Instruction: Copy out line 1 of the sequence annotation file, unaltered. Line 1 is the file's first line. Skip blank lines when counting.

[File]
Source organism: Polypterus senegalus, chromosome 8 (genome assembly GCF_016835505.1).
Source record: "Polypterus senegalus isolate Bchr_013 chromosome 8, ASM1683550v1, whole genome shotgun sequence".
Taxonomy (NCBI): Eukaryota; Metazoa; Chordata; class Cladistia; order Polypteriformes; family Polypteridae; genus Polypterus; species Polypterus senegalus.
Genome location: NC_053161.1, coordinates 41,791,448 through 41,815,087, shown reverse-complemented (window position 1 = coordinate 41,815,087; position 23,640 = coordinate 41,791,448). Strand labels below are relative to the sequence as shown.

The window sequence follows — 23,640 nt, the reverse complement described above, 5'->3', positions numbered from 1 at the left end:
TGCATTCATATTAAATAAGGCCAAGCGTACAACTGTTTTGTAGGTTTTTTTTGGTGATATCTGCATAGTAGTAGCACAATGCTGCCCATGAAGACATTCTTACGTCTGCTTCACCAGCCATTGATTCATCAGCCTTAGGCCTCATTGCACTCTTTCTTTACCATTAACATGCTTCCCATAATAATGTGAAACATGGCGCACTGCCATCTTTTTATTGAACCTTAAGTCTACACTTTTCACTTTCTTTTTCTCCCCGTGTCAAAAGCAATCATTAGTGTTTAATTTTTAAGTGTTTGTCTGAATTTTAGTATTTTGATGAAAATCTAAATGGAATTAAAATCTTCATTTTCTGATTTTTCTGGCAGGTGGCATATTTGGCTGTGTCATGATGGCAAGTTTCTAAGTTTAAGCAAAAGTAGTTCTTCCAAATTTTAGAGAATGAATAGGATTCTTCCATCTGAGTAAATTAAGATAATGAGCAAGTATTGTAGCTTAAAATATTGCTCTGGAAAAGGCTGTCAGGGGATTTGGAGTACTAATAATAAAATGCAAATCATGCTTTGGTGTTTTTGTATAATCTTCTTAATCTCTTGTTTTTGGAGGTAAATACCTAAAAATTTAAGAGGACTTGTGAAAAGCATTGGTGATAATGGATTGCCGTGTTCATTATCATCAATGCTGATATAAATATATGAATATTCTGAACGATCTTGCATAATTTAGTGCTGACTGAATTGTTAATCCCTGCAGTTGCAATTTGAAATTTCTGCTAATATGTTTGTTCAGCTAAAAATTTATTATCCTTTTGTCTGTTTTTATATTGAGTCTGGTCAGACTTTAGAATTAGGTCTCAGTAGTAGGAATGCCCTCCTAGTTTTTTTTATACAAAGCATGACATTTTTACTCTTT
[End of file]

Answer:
Source organism: Polypterus senegalus, chromosome 8 (genome assembly GCF_016835505.1).